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Paul Mihalka

"But I can't help being enamoured by the glory of it"

 

I lived through WWII as a teenager. Believe me, there is no glory in it.

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And here is a link to his story in his own words - it sounds just like him! I didn't know him until 25 years after the war ended but he still spoke like a traditional RAF pilot, he frequently called us 'erks'. I haven't seen him for many years now but he was still with us last time I checked about a year ago.

 

http://www.telegraph.co.uk/history/Britain_at_War_Readers__Memorie/4401793/Britain-at-War-Taken-prisoner-by-the-Germans-after-crashing-my-plane.html

 

Apologies for the hijack, hope it was interesting. Kathy, in a strange quirk of the universe his son's name was Nigel.

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"But I can't help being enamoured by the glory of it"

 

I lived through WWII as a teenager. Believe me, there is no glory in it.

Totally agree Paul, my mother still suffers from the mental effects of being in London during the blitz, she's terrified by fireworks and thunderstorms. My father suffered from his injuries for over 25 years until they came up with some new form of treatment for knitting bones.
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My dad was captured on Corregidor in '42. The seige of the island was one ordeal, being a guest of the Emporer for 3 1/2 years was another. The experience never left him.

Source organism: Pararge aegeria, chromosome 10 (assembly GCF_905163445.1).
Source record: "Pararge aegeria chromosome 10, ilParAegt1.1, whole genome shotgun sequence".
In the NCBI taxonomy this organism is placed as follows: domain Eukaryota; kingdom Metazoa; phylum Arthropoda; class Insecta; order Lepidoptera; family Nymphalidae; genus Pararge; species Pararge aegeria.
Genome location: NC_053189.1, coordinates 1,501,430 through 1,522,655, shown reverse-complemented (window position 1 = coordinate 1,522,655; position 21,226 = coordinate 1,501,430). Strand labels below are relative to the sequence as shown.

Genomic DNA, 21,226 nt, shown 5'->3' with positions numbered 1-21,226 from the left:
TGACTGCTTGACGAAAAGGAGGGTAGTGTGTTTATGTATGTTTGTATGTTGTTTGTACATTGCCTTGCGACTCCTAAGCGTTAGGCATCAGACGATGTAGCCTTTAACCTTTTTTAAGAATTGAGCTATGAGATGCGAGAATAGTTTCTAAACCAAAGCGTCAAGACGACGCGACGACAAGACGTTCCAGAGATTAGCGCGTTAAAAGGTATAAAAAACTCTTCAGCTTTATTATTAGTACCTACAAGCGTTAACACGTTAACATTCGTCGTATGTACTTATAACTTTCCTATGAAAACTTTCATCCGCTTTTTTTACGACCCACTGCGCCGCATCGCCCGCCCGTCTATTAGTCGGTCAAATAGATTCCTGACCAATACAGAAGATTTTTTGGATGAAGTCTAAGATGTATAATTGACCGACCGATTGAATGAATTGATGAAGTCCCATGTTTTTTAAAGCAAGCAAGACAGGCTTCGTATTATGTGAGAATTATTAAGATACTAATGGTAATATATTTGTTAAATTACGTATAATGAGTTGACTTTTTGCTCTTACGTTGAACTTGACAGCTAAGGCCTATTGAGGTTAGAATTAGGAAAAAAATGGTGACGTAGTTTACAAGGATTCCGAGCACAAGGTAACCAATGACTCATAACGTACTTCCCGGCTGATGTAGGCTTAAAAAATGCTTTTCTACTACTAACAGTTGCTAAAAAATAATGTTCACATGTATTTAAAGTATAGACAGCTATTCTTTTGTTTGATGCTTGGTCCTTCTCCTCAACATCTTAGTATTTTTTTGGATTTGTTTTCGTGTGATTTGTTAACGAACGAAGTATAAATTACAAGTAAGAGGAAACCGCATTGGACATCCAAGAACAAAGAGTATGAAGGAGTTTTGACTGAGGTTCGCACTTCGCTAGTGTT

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And here is a link to his story in his own words - it sounds just like him! I didn't know him until 25 years after the war ended but he still spoke like a traditional RAF pilot, he frequently called us 'erks'. I haven't seen him for many years now but he was still with us last time I checked about a year ago.

 

http://www.telegraph.co.uk/history/Britain_at_War_Readers__Memorie/4401793/Britain-at-War-Taken-prisoner-by-the-Germans-after-crashing-my-plane.html

 

Apologies for the hijack, hope it was interesting. Kathy, in a strange quirk of the universe his son's name was Nigel.

 

Hyjack? Hell no! What a read. Although there were dozens of words I didn't know, I got the story all the way through.

 

.....(I remembered the unseen white hot debris from the exhausts, and in the context of the fuel smell didn't have a lot of confidence in the immediate future).

 

I was introduced to the pilot who shot me down, Major Oeseau, who became one of the top scoring pilots before losing his life in 1944. We spoke for a couple of minutes with my escort as interpreter, and then I signed his cigarette case in pencil for him to have engraved over.

 

Again, that was one heck of a read!

 

Nigel? Wait til you meet him. He's a Nigel alright :D

 

 

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Firefight911
"But I can't help being enamoured by the glory of it"

 

I lived through WWII as a teenager. Believe me, there is no glory in it.